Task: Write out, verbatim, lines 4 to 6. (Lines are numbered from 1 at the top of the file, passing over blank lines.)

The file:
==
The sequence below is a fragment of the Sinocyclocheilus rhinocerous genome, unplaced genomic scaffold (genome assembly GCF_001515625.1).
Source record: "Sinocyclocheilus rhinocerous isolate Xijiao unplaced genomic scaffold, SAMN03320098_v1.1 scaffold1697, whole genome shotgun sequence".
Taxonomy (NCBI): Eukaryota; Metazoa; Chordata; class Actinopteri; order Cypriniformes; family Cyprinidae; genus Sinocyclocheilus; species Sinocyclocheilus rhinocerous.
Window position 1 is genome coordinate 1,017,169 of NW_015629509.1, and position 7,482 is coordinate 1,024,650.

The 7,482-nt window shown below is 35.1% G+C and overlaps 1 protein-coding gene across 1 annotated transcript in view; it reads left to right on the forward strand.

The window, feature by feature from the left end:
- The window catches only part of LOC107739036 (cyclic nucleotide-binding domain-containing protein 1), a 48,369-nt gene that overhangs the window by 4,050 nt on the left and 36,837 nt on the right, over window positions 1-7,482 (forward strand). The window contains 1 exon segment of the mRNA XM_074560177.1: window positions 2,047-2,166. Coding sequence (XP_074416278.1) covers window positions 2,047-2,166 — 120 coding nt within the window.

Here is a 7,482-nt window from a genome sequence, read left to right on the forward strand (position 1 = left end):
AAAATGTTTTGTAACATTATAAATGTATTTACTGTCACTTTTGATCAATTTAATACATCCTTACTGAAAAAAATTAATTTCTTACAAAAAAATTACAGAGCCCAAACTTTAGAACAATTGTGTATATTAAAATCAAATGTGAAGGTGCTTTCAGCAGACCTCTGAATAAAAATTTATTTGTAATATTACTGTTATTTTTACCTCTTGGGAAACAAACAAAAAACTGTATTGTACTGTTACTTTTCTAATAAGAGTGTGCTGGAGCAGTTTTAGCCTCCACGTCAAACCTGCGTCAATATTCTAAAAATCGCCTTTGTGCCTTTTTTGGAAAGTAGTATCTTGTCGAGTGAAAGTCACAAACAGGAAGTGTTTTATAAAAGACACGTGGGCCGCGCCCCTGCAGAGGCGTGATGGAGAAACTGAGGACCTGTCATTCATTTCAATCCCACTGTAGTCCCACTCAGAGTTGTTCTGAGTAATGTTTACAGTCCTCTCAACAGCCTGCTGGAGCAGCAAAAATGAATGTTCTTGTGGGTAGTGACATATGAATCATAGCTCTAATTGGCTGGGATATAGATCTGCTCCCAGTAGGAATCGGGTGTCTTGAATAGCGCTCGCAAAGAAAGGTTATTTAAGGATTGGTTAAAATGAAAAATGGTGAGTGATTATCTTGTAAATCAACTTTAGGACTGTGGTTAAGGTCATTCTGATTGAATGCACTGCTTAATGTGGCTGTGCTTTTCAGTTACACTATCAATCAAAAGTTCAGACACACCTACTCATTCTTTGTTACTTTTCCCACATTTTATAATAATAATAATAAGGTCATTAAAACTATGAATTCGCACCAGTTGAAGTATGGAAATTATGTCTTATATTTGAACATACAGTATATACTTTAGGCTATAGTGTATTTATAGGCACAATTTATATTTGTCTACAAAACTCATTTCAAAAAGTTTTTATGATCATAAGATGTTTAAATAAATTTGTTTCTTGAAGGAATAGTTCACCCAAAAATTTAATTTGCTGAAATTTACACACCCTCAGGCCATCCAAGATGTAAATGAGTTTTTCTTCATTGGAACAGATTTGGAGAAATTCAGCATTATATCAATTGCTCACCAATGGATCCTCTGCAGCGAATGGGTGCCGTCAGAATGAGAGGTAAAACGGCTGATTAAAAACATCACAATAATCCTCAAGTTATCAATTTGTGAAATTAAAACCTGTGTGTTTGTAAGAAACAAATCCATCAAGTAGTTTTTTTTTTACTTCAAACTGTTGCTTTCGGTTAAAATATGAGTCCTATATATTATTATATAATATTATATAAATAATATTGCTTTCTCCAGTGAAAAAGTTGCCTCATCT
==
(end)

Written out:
Window position 1 is genome coordinate 1,017,169 of NW_015629509.1, and position 7,482 is coordinate 1,024,650.

The 7,482-nt window shown below is 35.1% G+C and overlaps 1 protein-coding gene across 1 annotated transcript in view; it reads left to right on the forward strand.

The window, feature by feature from the left end: